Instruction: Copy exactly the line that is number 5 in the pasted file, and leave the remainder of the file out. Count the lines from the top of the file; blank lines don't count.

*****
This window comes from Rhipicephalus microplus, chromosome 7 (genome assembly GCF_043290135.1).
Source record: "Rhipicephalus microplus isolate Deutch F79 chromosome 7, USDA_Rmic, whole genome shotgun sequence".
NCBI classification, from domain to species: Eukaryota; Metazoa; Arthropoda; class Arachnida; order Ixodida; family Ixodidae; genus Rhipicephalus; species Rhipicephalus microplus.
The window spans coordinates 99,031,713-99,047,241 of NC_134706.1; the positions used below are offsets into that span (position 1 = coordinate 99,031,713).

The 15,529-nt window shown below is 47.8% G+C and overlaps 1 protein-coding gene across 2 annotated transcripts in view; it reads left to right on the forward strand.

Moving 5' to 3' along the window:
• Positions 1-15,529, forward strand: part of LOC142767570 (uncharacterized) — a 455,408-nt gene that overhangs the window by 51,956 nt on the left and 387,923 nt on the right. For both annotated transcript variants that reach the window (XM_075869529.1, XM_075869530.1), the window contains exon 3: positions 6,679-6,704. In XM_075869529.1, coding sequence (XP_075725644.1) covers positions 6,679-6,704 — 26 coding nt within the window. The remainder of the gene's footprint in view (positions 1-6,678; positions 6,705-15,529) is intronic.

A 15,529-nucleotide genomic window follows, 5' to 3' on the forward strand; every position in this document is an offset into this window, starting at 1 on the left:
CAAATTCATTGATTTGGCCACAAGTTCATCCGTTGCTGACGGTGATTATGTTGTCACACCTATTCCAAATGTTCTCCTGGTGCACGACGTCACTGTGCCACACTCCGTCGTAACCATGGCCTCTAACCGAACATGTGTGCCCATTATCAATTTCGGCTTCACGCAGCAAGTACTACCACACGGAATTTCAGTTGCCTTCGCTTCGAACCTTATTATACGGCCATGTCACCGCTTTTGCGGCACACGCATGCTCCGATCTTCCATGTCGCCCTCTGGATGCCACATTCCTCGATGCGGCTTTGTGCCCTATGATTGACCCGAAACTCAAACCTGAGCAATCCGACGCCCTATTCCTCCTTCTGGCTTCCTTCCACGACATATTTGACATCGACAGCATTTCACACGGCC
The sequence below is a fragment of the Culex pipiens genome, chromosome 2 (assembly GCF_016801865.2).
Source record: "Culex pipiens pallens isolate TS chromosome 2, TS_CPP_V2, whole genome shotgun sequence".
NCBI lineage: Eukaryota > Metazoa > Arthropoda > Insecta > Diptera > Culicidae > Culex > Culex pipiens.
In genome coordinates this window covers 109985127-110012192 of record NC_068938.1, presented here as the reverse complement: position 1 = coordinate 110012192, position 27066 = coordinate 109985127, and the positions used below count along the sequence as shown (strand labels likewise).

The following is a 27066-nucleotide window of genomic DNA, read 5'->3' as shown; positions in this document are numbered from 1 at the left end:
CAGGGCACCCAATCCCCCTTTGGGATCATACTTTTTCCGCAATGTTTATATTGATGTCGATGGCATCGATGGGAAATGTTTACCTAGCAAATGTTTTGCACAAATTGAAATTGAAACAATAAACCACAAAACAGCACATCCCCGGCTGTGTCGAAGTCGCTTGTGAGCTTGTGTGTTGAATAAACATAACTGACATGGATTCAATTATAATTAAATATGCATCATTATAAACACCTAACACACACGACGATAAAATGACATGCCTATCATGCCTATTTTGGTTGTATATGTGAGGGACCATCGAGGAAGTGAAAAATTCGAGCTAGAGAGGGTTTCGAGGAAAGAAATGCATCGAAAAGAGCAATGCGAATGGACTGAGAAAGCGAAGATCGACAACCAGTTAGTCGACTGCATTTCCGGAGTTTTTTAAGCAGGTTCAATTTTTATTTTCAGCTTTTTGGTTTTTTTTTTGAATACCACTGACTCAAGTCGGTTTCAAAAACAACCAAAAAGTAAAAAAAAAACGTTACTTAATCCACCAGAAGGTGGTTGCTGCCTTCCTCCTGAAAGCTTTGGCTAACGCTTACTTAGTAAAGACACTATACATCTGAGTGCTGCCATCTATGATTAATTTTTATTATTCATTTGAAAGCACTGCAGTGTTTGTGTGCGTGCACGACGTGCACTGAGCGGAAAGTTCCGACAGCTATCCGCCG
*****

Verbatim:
The 15,529-nt window shown below is 47.8% G+C and overlaps 1 protein-coding gene across 2 annotated transcripts in view; it reads left to right on the forward strand.